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the chancellor made the BOE independent with ONE mandate - CONTROL INFLATION!!! in othr words, Gordy has Fooked it, find a scape goat, running thin, therefore, blame, yes you have guessed it, BOE govenor!!! yet ths one, I very much hope will not simply roll over and die.

Well, no. The BoE has only one numerical target, which is the inflation rate, but their mandate includes supporting economic growth and employment. They are, in fact, supposed to take slightly larger risks with their inflation target if it will support the economy in other ways to do so, and this is presumably what Brown complains they're not doing.

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I don't think Brown will succeed Blair. There are a lot of Labour back-benchers who are very unhappy with what their party has turned into. When Blair does go - I don't know what Labour party rules are (no doubt many, many committees are involved) but I think there will be a fight that will rip the party apart.

I think the worst charge you can level at Brown is that he is a bloody fool. He has tied a millstone of another million public sector workers around our necks forever. It's easy to employ an army of target setters but a lot harder to get rid of them. We are all paying now for another million salaries, computers, desks and chairs etc and, of couse, bullet proof pensions.

When the economy slowed after the dot com boom and 9/11 anyone could see that people were going on a spending binge - helped by 50 year low interest rates. It should have been a golden time. Smaller mortgage payments should have meant people either saved or spent their own money on consumer goods.

But no, they spent money on bigger mortgages for the same houses. He (Brown) should have seen we were collectively tying a debt noose around our necks and introduced credit controls. He will go down in history as the worst chancellor since the war - because we are in for the biggest bust since the 30s - and all his talk about investment in skills and education won't change anything.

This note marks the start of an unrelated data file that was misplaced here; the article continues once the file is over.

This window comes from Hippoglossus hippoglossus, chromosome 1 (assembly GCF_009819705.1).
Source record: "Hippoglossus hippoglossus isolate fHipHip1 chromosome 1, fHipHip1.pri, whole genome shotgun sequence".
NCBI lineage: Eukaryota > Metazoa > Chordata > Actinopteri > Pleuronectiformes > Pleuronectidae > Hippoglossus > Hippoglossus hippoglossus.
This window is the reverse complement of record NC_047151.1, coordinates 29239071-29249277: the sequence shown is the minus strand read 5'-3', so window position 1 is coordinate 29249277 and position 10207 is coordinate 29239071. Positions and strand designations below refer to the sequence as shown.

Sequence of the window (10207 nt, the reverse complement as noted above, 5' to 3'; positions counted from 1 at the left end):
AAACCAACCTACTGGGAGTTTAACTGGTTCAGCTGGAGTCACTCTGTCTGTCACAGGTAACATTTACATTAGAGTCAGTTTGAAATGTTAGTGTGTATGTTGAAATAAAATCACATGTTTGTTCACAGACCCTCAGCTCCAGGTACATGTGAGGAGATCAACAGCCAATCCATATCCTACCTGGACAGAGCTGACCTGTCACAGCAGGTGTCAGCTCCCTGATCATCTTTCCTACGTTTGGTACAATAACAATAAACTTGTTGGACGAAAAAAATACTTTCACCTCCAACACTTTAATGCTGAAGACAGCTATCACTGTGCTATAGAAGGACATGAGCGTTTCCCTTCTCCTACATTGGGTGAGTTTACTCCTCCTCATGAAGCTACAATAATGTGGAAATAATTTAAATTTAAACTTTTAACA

One of the main reasons we cannot compete in global markets is that we all need so much money to live on - to pay for the roof over our heads.

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Guest growl

I don't think Brown will succeed Blair. There are a lot of Labour back-benchers who are very unhappy with what their party has turned into. When Blair does go - I don't know what Labour party rules are (no doubt many, many committees are involved) but I think there will be a fight that will rip the party apart.

Bring it on!

:D

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Agreed: it seems to me that most Labour MPs have been holding their noses for years knowing that Blair would get them reelected even if they hated the man. I think Brown is going to have a hard fight to become PM after Blair leaves, and odds are the Tories will be laughing as the different Labour factions turn on each other. There simply isn't another Labour candidate I can think of who can continue to lead it as Tory Lite, and without one they're going down at the next election.

One of the main reasons we cannot compete in global markets is that we all need so much money to live on - to pay for the roof over our heads.

Yep. It's amazing how few people understand that.

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Guest Charlie The Tramp

Well, no. The BoE has only one numerical target, which is the inflation rate, but their mandate includes supporting economic growth and employment. They are, in fact, supposed to take slightly larger risks with their inflation target if it will support the economy in other ways to do so, and this is presumably what Brown complains they're not doing.

Their remit is also to maintain Financial Stability.

One of the Bank's two core purposes is to maintain the stability of the financial system. The Bank has to make sure the overall system is safe and secure and that threats to financial stability are detected and reduced. By monitoring and analysing the behaviour of participants in the financial system and the wider financial and economic environment, the Bank aims to identify potential vulnerabilities and risks, with a view to making the system stronger.

Well 1.14 trillion personal debt is not what I would call financial stability.

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  • 301 Brexit, House prices and Summer 2020

    1. 1. Including the effects Brexit, where do you think average UK house prices will be relative to now in June 2020?


      • down 5% +
      • down 2.5%
      • Even
      • up 2.5%
      • up 5%